Tips: GRUB

GrubGRUB is one of the most common used bootloader on linux.
So, when using linux, and you’re a bit interesting in ‘what’s under the hood’,  it’s the first thing you want to learn about.

When you turn on your computer, the bios will start the bootstrap procedure from the primary boot-device.
(If you’re planning to run a LiveCD, you might make that your CD/DVD-rom drive) 😉
A bootstrap is in fact nothing else than having a small program, so that this can load a bigger one.
That’s the thing GRUB does, in short!
What you should remember, is that it’s important, and you would not like to break it.
If you do, you’ll render your hardisk unbootable.

So the first thing you want to do, is back up your MBR!
Why not just GRUB?
The MBR is a 512-byte segment, the first sector, on your harddisk.
GRUB takes 446 bytes, the partition table takes 66 bytes
and the 2 remaining bytes are for a signature.
You might want to keep these 3 intact.

So before you want to start doing something with it, you might want to make a backup of those first 512 bytes.

foo@bar:~# dd if=/dev/hda of=/root/hda.mbr bs=512 count=1

explanation:
The dd command has a primary purpose to low-level copying and conversion of raw data.
The if= option can be read as input from and the source.
You might want to change /dev/hda to /dev/hdb or something relevant to your situation.
The of= option can be read as output file and is the file where you want to write the output to.
bs= sets both input and output block sizes to size bytes.
count= copies only n input blocks to the output.

Check it out

Just like any other program in linux, you can look at it’s configuration by opening a text file.
Open the /etc/grub/grub.conf file with your favorite text editor.
If you don’t have one, use nano.

foo@bar:~# sudo nano /etc/grub/grub.conf

This is what mine looks like at this moment:

default		0
timeout		3

## password ['--md5'] passwd

# Put static boot stanzas before and/or after AUTOMAGIC KERNEL LIST

### BEGIN AUTOMAGIC KERNELS LIST
## lines between the AUTOMAGIC KERNELS LIST markers will be modified
## by the debian update-grub script except for the default options below

## DO NOT UNCOMMENT THEM, Just edit them to your needs

## ## Start Default Options ##
## default kernel options
## default kernel options for automagic boot options
## If you want special options for specific kernels use kopt_x_y_z
## where x.y.z is kernel version. Minor versions can be omitted.
## e.g. kopt=root=/dev/hda1 ro
##      kopt_2_6_8=root=/dev/hdc1 ro
##      kopt_2_6_8_2_686=root=/dev/hdc2 ro
# kopt=root=/dev/mapper/Grubfellow-root ro

## default grub root device
## e.g. groot=(hd0,0)
# groot=e52270f2-fe58-41c3-b20a-01bd057de3ea

## should update-grub create alternative automagic boot options
## e.g. alternative=true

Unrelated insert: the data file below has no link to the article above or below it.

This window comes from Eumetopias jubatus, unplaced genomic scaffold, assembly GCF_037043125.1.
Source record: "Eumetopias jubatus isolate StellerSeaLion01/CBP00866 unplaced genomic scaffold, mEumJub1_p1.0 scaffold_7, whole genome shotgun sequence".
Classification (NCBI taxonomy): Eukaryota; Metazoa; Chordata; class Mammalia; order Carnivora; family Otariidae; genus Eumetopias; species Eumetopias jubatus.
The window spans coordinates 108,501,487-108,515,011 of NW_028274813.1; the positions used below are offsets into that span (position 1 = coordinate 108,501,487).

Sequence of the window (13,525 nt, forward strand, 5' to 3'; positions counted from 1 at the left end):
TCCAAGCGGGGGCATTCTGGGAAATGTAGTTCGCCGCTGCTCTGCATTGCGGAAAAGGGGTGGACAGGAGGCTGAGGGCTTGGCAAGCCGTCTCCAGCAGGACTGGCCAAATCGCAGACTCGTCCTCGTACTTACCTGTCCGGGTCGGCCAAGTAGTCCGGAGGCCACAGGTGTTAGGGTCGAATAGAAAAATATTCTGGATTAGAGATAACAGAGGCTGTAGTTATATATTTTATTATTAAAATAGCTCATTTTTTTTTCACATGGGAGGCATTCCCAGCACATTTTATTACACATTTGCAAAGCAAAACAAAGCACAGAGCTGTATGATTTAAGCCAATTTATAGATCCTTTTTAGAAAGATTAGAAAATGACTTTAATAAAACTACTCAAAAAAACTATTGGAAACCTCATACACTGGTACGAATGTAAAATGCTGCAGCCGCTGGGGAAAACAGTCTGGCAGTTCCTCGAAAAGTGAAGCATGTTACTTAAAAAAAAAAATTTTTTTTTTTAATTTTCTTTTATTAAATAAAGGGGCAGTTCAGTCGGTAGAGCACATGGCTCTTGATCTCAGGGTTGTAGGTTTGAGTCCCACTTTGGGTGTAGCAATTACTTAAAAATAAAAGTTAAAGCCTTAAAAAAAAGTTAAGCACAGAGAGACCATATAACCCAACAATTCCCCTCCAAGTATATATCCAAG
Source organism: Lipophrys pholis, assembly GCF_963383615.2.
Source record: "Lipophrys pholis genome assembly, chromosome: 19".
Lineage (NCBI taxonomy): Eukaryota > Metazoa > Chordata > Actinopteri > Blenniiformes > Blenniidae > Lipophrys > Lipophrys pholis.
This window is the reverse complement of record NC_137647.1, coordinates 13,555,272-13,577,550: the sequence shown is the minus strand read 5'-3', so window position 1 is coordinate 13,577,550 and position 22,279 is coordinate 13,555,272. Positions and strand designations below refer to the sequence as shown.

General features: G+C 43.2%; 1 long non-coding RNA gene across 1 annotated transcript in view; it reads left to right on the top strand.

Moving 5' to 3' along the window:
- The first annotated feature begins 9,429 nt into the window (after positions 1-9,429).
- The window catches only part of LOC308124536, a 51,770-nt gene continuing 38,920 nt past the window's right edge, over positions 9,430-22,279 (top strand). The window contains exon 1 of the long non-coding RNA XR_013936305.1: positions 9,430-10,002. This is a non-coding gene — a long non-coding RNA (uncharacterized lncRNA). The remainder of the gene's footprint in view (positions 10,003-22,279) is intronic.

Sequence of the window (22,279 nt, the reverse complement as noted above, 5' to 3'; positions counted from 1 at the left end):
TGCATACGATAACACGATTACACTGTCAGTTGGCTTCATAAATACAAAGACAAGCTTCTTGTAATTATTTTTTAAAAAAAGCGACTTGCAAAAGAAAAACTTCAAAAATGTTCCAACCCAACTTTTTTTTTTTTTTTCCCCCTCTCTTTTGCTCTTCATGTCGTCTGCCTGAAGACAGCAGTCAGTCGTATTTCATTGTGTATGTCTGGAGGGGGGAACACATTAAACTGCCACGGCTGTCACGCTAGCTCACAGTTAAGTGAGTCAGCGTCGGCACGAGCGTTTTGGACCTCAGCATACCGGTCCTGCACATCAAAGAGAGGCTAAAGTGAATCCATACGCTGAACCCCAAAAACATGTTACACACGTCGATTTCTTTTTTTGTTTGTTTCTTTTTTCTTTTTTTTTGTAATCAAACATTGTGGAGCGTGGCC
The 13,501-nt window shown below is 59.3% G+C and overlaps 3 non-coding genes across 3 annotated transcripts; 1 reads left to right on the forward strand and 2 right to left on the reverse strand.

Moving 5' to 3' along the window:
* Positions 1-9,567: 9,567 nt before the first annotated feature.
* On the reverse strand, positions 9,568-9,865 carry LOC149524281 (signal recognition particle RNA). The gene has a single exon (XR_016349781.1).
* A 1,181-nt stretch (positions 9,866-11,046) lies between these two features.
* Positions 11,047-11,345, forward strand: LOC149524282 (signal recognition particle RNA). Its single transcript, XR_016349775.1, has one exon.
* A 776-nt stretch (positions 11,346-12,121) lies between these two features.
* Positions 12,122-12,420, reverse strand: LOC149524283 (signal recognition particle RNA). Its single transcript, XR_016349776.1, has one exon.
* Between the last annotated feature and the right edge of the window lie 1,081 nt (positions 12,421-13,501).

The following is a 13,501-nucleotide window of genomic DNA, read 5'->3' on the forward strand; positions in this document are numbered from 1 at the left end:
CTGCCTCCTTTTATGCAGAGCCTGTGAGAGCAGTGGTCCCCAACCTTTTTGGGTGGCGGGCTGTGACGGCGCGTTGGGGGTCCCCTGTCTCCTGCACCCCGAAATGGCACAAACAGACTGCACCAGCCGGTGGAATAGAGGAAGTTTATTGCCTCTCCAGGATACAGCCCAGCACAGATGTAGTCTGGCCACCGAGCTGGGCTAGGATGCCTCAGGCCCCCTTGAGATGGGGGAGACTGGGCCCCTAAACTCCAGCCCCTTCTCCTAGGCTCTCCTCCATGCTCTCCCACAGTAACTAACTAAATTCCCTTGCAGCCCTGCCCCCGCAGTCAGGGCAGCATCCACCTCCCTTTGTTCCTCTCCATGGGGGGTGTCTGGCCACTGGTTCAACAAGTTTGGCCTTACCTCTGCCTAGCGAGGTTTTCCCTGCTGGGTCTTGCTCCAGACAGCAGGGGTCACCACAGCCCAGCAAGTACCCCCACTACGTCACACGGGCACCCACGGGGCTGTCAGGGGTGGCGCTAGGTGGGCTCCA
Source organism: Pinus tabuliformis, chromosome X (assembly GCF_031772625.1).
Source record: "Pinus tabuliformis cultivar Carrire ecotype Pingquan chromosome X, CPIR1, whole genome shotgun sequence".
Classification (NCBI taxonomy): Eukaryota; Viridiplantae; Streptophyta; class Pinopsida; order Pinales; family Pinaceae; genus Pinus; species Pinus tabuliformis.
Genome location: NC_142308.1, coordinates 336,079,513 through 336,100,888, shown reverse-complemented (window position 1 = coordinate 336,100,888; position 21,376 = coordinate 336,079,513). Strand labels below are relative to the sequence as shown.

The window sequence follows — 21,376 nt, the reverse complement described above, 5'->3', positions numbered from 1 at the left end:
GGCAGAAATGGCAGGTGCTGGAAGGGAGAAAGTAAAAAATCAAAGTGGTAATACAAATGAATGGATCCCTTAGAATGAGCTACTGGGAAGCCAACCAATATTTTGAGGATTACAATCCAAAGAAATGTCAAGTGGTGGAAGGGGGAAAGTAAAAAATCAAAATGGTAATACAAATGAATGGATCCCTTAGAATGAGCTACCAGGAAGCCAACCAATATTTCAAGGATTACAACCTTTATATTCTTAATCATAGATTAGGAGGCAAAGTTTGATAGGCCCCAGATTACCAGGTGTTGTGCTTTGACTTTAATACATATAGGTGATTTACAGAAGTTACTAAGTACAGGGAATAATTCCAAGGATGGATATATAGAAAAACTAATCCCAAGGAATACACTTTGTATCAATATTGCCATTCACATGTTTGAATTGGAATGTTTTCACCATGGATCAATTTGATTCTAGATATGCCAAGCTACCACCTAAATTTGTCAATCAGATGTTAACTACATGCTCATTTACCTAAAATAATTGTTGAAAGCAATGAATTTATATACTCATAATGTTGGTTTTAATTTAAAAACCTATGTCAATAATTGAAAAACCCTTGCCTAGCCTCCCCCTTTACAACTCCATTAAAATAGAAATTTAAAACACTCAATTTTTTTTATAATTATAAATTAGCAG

##      alternative=false
# alternative=true

## should update-grub lock alternative automagic boot options
## e.g. lockalternative=true
##      lockalternative=false
# lockalternative=false

## additional options to use with the default boot option, but not with the
## alternatives
## e.g. defoptions=vga=791 resume=/dev/hda5
# defoptions=quiet splash

## should update-grub lock old automagic boot options
## e.g. lockold=false
##      lockold=true
# lockold=false

## Xen hypervisor options to use with the default Xen boot option
# xenhopt=

## Xen Linux kernel options to use with the default Xen boot option
# xenkopt=console=tty0

## altoption boot targets option
## multiple altoptions lines are allowed
## e.g. altoptions=(extra menu suffix) extra boot options
##      altoptions=(recovery) single
# altoptions=(recovery mode) single

## controls how many kernels should be put into the menu.lst
## only counts the first occurence of a kernel, not the
## alternative kernel options
## e.g. howmany=all
##      howmany=7
# howmany=all

## specify if running in Xen domU or have grub detect automatically
## update-grub will ignore non-xen kernels when running in domU and vice versa
## e.g. indomU=detect
##      indomU=true
##      indomU=false
# indomU=detect

## should update-grub create memtest86 boot option
## e.g. memtest86=true
##      memtest86=false
# memtest86=true

## should update-grub adjust the value of the default booted system
## can be true or false
# updatedefaultentry=false

## should update-grub add savedefault to the default options
## can be true or false
# savedefault=false

## ## End Default Options ##

title		Ubuntu 9.04, kernel 2.6.28-14-generic
uuid		e52270f2-fe58-41c3-b20a-01bd057de3ea
kernel		/vmlinuz-2.6.28-14-generic root=/dev/mapper/Grubfellow-root ro quiet splash
initrd		/initrd.img-2.6.28-14-generic
quiet

title		Ubuntu 9.04, kernel 2.6.28-14-generic (recovery mode)
uuid		e52270f2-fe58-41c3-b20a-01bd057de3ea
kernel		/vmlinuz-2.6.28-14-generic root=/dev/mapper/Grubfellow-root ro  single
initrd		/initrd.img-2.6.28-14-generic

title		Ubuntu 9.04, memtest86+
uuid		e52270f2-fe58-41c3-b20a-01bd057de3ea
kernel		/memtest86+.bin
quiet

### END DEBIAN AUTOMAGIC KERNELS LIST

This will differ from your, as you might run another linux distribution or kernel.

In most modern distro’s the grub.config file will be updated every time there is a kernel-update.
So remember, if you would ever use an exotic distro or did a kernel-update by hand, you might go check whether the grub.config is changed too.

Most of the modern config files are well documented, if not in the file itself, on the internet.
You can also alter the background color/image and the lay-out of the menu/text.
But i’ll explain that to you in a next post.

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